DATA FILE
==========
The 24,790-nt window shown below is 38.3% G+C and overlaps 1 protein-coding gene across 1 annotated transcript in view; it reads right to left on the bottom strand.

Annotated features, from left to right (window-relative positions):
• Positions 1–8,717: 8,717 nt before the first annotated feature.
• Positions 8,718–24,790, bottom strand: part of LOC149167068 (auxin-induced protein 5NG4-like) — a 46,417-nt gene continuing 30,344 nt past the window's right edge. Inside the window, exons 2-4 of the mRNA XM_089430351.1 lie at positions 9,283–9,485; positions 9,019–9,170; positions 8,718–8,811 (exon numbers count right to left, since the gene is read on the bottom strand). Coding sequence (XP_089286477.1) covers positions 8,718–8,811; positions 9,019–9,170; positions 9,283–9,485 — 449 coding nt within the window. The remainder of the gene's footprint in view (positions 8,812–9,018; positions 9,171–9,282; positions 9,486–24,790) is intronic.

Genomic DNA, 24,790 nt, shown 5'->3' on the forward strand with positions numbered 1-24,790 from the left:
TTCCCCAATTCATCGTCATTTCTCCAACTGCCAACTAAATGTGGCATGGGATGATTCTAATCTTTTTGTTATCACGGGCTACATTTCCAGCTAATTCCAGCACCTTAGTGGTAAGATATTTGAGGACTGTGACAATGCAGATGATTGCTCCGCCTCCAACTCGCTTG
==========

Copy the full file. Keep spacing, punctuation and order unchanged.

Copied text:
The 24,790-nt window shown below is 38.3% G+C and overlaps 1 protein-coding gene across 1 annotated transcript in view; it reads right to left on the bottom strand.

Annotated features, from left to right (window-relative positions):
• Positions 1–8,717: 8,717 nt before the first annotated feature.
• Positions 8,718–24,790, bottom strand: part of LOC149167068 (auxin-induced protein 5NG4-like) — a 46,417-nt gene continuing 30,344 nt past the window's right edge. Inside the window, exons 2-4 of the mRNA XM_089430351.1 lie at positions 9,283–9,485; positions 9,019–9,170; positions 8,718–8,811 (exon numbers count right to left, since the gene is read on the bottom strand). Coding sequence (XP_089286477.1) covers positions 8,718–8,811; positions 9,019–9,170; positions 9,283–9,485 — 449 coding nt within the window. The remainder of the gene's footprint in view (positions 8,812–9,018; positions 9,171–9,282; positions 9,486–24,790) is intronic.

Genomic DNA, 24,790 nt, shown 5'->3' on the forward strand with positions numbered 1-24,790 from the left:
TTCCCCAATTCATCGTCATTTCTCCAACTGCCAACTAAATGTGGCATGGGATGATTCTAATCTTTTTGTTATCACGGGCTACATTTCCAGCTAATTCCAGCACCTTAGTGGTAAGATATTTGAGGACTGTGACAATGCAGATGATTGCTCCGCCTCCAACTCGCTTG